January 25, 2021

KITAAB

Connecting Asian writers with global readers

The rise and fall of the courtesans of India

1 min read

Anna Morcom’s book is a detailed study of India’s oldest dance practitioners and how they were relegated to the margins of contemporary performing arts, writes Aishwarya Gupta in Tehelka

CourtesansAt its core, the book is a reflection of the conflict that female public performers have presented to patriarchy over the centuries and how modern India has chosen to respond to these conflicts. Morcom provides a critical understanding of the same:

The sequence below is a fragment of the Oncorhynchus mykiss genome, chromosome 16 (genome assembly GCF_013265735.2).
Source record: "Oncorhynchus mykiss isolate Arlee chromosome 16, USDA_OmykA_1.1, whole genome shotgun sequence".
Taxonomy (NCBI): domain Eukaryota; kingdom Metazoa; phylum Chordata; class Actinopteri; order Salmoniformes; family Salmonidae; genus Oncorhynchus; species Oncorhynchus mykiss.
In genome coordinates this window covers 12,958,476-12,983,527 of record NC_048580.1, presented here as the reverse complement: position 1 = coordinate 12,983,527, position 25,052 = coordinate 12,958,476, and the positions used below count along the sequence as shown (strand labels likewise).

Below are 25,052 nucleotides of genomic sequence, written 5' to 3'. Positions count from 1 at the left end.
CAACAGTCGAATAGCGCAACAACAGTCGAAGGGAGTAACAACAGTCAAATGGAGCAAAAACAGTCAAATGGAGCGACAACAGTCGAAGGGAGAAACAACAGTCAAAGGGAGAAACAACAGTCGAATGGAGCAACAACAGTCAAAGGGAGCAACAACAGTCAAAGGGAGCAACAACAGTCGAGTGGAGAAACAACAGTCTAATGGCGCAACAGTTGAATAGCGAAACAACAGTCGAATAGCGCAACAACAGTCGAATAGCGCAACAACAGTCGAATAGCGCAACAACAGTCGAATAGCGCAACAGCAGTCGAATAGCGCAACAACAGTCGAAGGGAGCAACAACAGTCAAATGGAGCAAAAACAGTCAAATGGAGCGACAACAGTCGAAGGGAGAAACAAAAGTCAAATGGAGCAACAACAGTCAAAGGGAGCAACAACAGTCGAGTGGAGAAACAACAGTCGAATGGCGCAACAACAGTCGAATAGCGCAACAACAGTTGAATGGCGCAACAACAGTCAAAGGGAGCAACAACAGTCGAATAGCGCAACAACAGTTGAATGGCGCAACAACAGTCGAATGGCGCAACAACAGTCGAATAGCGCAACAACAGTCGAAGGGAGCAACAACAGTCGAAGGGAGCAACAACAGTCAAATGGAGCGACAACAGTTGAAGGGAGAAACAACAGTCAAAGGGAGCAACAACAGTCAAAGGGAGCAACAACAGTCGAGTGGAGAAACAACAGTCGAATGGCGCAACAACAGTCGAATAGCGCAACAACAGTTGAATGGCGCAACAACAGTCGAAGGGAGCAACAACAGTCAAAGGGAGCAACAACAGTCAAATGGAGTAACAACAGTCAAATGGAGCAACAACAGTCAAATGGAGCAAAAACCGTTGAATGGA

“As a performing art, dance is an embodied form. A dancer who performs in public or male space is on display and gives pleasure to the male or mixed audience through a living, bodily art form. However, under traditional forms of patriarchy, a woman must be controlled by her father, male relatives and eventually by her husband. Associating with or even being seen by men outside this circle can bring dishonour to her and the family. Dancing in public or for the entertainment of men is, therefore, incompatible with marriage and ‘respectability’.”

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